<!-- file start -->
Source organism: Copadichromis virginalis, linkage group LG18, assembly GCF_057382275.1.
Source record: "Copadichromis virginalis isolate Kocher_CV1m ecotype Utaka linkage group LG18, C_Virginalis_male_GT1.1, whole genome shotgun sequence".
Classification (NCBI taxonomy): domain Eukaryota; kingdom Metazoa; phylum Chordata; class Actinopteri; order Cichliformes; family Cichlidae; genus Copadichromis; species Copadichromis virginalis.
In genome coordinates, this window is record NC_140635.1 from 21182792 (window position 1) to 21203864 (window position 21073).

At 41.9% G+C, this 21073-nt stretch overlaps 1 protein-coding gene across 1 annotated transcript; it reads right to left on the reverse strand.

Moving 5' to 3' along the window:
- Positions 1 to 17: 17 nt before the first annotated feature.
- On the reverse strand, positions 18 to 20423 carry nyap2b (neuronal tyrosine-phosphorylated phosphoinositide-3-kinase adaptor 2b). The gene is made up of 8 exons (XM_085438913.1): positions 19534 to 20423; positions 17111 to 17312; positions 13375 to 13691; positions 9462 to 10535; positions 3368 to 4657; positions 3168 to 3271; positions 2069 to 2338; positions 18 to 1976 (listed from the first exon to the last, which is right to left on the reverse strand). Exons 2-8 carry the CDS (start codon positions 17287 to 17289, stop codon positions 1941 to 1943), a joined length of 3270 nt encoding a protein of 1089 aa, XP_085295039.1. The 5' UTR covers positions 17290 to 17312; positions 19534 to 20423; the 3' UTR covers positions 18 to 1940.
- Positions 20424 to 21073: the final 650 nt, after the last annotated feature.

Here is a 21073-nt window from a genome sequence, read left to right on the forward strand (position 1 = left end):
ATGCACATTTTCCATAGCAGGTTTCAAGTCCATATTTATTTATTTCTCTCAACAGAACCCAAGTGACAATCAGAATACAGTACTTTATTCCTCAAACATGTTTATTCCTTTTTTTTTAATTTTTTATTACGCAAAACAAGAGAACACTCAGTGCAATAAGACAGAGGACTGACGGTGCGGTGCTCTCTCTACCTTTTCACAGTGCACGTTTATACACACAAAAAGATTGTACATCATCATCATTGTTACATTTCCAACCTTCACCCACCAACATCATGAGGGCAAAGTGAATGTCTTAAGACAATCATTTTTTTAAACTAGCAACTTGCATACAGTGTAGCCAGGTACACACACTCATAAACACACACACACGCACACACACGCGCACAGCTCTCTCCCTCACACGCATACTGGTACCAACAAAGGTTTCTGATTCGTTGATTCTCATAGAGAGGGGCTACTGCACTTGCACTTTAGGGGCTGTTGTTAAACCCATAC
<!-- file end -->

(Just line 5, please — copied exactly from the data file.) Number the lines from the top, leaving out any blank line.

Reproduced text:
At 41.9% G+C, this 21073-nt stretch overlaps 1 protein-coding gene across 1 annotated transcript; it reads right to left on the reverse strand.